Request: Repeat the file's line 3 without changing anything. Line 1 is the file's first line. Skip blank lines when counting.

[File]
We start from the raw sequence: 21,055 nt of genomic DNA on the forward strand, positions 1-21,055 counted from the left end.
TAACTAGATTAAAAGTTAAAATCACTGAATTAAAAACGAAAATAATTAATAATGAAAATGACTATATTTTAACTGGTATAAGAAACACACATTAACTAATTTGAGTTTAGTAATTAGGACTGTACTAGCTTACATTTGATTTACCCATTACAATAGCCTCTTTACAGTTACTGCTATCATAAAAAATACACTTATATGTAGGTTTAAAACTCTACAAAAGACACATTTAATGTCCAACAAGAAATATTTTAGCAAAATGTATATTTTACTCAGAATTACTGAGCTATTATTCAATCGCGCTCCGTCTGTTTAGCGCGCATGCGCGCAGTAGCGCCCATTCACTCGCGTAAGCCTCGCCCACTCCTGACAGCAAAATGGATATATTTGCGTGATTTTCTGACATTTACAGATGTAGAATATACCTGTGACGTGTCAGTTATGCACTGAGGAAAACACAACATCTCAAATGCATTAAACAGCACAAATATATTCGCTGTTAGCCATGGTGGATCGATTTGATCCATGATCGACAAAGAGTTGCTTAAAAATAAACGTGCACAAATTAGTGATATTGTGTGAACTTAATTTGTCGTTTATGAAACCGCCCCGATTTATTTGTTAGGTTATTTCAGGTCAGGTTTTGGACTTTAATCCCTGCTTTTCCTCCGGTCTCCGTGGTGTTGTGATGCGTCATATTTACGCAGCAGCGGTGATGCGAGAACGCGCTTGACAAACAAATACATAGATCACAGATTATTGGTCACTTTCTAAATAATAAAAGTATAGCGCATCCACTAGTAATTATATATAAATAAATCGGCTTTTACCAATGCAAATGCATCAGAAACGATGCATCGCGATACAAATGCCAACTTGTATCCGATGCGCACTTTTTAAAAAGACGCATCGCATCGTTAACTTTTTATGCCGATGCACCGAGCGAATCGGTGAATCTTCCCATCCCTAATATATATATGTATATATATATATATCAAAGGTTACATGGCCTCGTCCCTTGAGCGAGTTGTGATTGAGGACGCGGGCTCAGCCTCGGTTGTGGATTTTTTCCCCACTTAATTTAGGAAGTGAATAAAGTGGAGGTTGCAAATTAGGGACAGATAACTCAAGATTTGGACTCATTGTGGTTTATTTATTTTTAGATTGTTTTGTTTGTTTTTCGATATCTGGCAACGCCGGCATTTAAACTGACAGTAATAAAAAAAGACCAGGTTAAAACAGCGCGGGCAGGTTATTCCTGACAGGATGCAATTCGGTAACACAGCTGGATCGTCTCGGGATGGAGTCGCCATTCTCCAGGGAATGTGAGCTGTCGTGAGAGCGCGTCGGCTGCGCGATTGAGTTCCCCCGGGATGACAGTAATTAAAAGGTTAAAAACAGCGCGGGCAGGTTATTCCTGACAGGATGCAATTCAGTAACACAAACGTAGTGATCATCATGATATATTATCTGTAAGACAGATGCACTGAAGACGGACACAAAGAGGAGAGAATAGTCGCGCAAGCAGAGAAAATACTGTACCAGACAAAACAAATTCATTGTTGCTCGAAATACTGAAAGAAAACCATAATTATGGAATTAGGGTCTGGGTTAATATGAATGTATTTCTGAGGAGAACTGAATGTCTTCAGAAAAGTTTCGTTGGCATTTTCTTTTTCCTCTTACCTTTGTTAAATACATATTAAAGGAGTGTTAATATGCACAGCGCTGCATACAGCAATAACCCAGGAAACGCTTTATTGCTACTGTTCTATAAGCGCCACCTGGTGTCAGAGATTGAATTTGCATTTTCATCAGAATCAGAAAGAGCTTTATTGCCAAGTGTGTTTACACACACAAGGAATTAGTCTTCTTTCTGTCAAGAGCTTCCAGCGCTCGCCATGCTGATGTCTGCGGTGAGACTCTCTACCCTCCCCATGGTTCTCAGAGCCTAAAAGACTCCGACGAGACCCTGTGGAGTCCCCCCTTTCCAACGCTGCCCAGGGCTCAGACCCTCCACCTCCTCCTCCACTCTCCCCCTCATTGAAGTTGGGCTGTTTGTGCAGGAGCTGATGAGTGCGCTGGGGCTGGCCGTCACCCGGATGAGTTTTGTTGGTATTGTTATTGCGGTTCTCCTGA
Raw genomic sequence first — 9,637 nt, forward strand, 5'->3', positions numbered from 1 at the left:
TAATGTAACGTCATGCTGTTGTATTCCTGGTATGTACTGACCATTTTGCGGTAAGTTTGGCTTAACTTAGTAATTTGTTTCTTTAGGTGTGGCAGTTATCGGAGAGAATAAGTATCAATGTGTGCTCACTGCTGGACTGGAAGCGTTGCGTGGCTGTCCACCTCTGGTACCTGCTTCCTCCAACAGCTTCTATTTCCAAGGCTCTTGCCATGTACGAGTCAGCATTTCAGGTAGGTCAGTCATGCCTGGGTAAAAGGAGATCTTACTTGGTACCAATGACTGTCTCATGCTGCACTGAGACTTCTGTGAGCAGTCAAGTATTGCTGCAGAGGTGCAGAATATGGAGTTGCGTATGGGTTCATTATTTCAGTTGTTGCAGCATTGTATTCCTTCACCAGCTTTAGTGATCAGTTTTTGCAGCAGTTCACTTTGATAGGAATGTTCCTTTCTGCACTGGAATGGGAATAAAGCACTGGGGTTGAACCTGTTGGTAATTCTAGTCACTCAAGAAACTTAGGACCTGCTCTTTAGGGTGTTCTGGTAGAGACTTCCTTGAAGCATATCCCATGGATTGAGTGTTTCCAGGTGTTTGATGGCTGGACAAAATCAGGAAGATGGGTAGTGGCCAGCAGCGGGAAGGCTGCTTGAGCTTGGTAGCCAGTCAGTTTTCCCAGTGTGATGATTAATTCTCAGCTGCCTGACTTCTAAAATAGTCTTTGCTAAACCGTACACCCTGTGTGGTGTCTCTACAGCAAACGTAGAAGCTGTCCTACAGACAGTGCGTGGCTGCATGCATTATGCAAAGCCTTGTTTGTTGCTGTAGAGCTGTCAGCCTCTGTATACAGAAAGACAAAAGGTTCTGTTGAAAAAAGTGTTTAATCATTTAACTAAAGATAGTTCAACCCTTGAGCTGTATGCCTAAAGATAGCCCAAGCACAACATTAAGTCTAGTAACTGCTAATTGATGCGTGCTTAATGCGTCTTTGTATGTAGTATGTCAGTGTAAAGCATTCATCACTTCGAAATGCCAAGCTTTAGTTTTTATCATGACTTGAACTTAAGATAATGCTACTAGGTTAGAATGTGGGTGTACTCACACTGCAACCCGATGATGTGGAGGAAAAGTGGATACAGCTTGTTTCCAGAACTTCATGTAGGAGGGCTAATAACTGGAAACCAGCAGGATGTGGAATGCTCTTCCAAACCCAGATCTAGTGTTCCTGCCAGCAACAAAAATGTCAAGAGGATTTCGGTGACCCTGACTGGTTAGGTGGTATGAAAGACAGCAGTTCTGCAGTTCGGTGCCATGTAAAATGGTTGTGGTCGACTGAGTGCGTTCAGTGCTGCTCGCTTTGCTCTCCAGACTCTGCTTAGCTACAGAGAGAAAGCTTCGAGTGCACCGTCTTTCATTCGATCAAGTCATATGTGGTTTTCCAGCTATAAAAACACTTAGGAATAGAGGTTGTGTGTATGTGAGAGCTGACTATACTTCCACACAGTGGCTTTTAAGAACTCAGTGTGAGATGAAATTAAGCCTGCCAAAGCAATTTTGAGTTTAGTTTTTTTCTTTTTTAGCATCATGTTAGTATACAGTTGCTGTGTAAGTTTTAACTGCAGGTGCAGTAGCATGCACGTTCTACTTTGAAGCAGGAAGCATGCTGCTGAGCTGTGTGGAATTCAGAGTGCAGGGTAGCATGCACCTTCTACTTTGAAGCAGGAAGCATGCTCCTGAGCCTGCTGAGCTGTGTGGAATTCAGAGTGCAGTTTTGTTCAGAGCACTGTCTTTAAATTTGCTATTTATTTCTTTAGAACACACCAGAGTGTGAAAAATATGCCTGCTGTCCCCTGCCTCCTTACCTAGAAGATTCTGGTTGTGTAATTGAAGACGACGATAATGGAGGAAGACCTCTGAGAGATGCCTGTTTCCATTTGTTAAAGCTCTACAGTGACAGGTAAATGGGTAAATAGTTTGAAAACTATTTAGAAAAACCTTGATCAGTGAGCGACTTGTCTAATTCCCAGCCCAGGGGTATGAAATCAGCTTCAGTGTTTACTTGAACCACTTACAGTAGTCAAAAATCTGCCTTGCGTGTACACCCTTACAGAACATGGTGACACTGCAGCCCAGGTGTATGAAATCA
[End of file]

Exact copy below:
Raw genomic sequence first — 9,637 nt, forward strand, 5'->3', positions numbered from 1 at the left: